American Society of Civil Engineers


Planning for Sea Level Rise: U.S. Army Corps of Engineers Policy


by Kevin Knuuti, M.ASCE, (Chief, Water Resources and Coastal Engineering, U.S. Army Engineer District, San Francisco, 333 Market Street, Suite 721, San Francisco, CA 94105 E-mail: kevin.knuuti@usace.army.mil)
Section: Management Options, pp. 549-560, (doi:  http://dx.doi.org/10.1061/40605(258)48)

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Document type: Conference Proceeding Paper
Part of: Solutions to Coastal Disasters ’02
Abstract: The U.S. Army Corps of Engineers (Corps) was involved with billions of dollars worth of hurricane and storm damage prevention, ecosystem restoration and other coastal engineering projects in 2001. Current public policy demands that the Corps evaluate the economic benefits and costs of its projects over a projected fifty-year life span. With the current trend in global warming and the resulting rise in eustatic sea level, public awareness of the importance of sea level change considerations has increased dramatically. Corps policy on how to assess and apply sea level change to coastal engineering projects is critical to proper economic analysis of projects as well as to project success. Recognizing that relative sea level change is potentially more important to coastal engineering projects than eustatic sea level change, the Corps bases its policy on an assessment of the risk of accelerated sea level rise as compared to observed historic trends. It applies these considerations to "every coastal and estuarine (as far inland as the new head of tide) feasibility study that the Corps undertakes." In accordance with suggestions in the National Research Council’s 1987 report on sea level change, Corps feasibility studies consider which design alternatives are most appropriate for a range of possible future rates of rise. The feasibility studies then use risk/sensitivity analysis to quantify the benefits and costs of design alternatives. These design alternatives should include those based on the observed historic trend in sea level change and those based on various possible accelerated rates of change.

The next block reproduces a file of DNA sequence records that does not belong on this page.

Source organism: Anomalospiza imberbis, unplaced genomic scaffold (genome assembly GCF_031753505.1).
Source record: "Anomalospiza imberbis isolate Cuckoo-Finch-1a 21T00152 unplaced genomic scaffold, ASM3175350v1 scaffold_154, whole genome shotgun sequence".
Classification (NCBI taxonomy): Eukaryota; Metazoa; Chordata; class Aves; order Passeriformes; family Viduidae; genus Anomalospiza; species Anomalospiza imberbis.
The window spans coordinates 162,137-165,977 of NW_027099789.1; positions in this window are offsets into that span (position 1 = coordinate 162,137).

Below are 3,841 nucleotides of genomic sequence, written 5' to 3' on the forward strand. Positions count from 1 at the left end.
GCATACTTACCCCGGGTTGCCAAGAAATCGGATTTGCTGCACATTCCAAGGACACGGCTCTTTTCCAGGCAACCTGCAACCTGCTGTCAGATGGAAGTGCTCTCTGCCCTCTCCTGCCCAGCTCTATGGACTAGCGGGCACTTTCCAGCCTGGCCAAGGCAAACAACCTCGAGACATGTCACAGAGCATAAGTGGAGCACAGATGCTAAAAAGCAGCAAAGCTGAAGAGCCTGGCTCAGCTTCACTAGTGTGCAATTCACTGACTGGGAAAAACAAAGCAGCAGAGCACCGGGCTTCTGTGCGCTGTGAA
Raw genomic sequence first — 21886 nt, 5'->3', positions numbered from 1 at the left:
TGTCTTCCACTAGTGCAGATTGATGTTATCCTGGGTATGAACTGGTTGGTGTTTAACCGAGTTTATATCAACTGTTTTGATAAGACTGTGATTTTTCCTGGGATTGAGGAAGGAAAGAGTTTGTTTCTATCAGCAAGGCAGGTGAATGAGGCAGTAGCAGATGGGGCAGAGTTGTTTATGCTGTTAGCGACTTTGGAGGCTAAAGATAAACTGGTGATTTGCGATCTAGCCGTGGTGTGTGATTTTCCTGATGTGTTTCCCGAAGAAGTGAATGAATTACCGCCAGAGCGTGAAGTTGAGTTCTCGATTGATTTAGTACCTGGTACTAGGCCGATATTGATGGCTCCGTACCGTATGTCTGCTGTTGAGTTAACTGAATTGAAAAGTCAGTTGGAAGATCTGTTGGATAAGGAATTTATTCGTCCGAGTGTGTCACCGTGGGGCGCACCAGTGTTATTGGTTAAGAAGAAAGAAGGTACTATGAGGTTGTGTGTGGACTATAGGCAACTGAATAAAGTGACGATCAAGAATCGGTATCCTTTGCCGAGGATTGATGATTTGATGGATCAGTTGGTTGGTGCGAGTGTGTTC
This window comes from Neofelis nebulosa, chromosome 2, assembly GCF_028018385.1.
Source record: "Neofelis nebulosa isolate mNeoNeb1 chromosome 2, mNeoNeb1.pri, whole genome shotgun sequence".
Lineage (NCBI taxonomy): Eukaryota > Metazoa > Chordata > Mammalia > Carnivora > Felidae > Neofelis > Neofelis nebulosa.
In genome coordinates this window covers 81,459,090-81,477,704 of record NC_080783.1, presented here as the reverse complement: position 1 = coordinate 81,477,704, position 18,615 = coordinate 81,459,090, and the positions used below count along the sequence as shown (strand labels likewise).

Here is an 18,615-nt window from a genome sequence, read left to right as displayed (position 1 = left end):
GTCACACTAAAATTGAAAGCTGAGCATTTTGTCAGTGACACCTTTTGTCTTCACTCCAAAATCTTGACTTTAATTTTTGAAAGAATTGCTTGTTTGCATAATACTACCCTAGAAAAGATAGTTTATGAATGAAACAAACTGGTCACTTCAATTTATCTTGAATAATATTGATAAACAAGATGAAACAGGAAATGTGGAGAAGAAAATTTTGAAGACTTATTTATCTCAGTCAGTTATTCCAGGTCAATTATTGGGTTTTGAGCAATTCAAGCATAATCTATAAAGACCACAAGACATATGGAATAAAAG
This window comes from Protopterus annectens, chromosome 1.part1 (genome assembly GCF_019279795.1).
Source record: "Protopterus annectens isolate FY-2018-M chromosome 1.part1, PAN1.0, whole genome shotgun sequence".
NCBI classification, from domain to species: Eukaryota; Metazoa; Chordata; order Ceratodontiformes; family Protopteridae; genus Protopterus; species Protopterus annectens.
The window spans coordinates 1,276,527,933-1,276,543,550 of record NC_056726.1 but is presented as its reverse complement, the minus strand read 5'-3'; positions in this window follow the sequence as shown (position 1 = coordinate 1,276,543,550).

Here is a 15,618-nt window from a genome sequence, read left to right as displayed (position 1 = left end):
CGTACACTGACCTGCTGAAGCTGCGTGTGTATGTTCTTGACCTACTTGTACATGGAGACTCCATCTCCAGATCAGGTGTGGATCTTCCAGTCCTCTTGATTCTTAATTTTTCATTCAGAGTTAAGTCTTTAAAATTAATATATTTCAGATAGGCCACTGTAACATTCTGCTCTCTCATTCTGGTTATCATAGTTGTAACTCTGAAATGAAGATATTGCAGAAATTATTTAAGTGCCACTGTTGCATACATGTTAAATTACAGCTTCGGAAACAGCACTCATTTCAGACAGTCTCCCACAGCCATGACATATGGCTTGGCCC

ASCE Subject Headings:
Coastal management
Sea level
Seismic effects
United States Army Corps of Engineers